The first issue is hardware failures.  Due to the nature of recording on CD-R and CD-RW discs, there are a variety of hardware failures that can go undetected which prevent the information from being recorded on the disc.  This can be devastating when data which is assumed to be recorded has turned out to not be present on the disc at a later time.  While tape drives and other magnetic media generally implement some type of read-after-write check, this is not done on CD-R and CD-RW recorders because of the physical nature of the recording.  This means it is possible for the software to write to the disc and no actual recording is done.

There are also software threats that put discs at risk.  These can be obvious to the end user as crashes and also more subtle in terms of errors in the recording.  It is important to understand that these risks can be minimized when preparing critical discs.

Some of these risks can be minimized by specific techniques and procedures for recording discs.

Minimizing Your Exposure

The first thing you can do is minimize your exposure to environmental threats.  This means keeping your discs in a place where the temperature is stable and there is no UV light striking them - generally out of the sun is sufficient.  There are no special considerations for the temperature and humidity outside of normal office conditions.  In general, when you are comfortable, your data is safe from environmental concerns.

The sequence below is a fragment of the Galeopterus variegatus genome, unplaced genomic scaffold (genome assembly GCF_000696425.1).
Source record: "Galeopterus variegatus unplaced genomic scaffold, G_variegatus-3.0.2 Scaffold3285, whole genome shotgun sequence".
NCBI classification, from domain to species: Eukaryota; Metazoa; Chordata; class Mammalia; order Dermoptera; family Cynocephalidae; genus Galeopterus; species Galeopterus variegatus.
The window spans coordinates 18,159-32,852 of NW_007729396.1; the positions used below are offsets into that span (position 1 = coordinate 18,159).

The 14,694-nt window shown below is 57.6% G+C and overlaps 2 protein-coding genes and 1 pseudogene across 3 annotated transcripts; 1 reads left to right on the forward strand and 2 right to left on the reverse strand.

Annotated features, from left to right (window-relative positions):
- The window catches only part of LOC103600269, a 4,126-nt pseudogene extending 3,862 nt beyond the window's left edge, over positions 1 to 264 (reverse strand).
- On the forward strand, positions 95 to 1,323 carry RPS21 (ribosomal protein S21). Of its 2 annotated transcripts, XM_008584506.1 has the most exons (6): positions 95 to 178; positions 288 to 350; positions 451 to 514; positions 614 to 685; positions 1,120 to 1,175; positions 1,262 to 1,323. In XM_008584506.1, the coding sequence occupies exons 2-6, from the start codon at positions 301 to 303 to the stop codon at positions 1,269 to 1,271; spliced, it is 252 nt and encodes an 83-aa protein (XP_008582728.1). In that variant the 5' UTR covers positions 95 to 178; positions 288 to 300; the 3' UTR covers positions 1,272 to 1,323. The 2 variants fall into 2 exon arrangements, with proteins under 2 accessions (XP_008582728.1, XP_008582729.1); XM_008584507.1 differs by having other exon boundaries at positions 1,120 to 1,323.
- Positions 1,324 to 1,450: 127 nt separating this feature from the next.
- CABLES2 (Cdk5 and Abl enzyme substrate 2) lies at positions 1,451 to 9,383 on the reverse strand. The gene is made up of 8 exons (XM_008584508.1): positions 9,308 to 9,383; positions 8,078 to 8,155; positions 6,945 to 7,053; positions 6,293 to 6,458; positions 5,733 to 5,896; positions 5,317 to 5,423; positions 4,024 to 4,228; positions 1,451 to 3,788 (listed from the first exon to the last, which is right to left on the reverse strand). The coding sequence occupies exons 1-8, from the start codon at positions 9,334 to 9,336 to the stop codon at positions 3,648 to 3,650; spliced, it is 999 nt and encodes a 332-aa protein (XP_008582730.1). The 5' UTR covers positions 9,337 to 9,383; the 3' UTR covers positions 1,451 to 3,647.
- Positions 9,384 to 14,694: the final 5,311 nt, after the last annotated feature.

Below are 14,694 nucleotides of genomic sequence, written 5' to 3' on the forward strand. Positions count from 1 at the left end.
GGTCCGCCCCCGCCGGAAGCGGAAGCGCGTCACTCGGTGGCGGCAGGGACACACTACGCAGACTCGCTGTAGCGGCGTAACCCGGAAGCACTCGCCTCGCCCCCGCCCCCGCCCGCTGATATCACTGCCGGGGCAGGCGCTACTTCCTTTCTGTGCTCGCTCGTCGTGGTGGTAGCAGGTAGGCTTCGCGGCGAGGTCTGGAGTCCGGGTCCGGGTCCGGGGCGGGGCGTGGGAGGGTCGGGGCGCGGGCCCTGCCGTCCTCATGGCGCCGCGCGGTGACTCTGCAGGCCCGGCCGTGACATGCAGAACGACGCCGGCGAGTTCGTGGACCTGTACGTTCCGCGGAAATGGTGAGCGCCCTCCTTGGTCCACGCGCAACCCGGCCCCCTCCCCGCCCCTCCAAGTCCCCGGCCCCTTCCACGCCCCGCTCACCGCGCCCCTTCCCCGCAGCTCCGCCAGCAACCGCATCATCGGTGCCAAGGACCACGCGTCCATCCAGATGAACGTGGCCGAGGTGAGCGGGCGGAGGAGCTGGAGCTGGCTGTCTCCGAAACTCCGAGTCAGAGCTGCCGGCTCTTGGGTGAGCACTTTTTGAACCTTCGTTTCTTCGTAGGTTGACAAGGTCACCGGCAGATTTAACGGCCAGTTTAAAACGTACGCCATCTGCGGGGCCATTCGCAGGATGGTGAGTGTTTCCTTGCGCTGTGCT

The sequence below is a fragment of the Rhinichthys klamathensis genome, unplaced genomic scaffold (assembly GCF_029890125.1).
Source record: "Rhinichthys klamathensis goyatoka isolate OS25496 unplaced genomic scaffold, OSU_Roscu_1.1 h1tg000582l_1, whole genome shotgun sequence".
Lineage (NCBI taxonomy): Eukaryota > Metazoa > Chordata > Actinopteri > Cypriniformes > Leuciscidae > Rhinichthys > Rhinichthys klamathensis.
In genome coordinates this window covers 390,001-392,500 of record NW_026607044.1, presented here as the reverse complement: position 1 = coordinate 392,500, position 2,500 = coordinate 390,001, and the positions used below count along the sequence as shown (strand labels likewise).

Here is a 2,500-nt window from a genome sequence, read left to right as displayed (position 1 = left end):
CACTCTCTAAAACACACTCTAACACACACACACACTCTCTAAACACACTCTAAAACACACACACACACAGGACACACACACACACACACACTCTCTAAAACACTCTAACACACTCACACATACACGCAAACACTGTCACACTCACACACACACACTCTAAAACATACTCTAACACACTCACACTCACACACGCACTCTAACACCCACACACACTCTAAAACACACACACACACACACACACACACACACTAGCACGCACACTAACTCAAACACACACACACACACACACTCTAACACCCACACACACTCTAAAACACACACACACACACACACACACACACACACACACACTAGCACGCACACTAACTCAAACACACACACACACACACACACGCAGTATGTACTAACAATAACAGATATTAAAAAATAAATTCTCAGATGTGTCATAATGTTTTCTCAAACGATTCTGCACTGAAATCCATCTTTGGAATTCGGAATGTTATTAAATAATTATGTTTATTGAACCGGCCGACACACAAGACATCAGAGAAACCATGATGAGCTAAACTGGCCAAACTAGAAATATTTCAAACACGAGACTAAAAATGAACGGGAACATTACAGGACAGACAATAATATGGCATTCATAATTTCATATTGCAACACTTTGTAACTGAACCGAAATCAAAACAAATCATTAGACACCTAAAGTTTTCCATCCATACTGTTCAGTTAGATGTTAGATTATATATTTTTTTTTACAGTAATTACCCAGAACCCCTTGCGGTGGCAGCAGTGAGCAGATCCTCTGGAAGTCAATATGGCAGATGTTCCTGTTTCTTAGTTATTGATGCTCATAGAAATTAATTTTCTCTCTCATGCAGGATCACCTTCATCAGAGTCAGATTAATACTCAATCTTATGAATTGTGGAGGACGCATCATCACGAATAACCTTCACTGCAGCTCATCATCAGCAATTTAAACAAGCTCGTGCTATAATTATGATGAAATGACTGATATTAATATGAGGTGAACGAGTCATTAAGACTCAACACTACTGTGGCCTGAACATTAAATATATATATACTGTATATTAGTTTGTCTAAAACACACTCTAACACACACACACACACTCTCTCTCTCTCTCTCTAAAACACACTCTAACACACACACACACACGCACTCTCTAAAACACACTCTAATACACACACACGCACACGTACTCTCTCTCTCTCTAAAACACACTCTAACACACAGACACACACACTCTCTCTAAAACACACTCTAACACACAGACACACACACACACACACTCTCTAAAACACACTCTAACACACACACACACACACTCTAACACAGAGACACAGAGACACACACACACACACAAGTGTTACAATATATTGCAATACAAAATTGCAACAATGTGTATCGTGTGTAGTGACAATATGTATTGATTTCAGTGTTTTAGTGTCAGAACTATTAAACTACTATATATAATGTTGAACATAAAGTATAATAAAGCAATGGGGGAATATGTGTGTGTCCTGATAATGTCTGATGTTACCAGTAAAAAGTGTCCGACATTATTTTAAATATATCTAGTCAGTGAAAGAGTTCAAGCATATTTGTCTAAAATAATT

It is a good idea to keep your discs in some kind of container or sleeve to keep dust and dirt away from it and to reduce the chance of physical damage.  Other than that, discs do not need special handling to protect them with some reasonable cautions against damaging them by accident.

Protecting your data from accidental damage is best done through education - if you understand what will harm discs you can avoid this kind of damage.

Hardware threats to your data can best be minimized by verification of the contents of the disc after recording.  There are various ways of verifying the successful recording of a disc, from simply reading it to performing a byte-for-byte verification of the data.  Most hardware problems that can cause data loss without reporting it via a recording error will result in the disc being recording incompletely or not at all.  This can easily be verified by testing to see if the disc can be read by the operating system it was recorded for.  Reading all of the contents of the disc is a little bit more verification and can check for incompletely recorded sectors due to dirt, fingerprints and other obstructions to the laser light.  Byte-for-byte verification of the disc involves reading all of the disc and comparing it to the source material.  This will uncover software recording problems, but after initially verifying the correctness of the recording software is generally not necessary.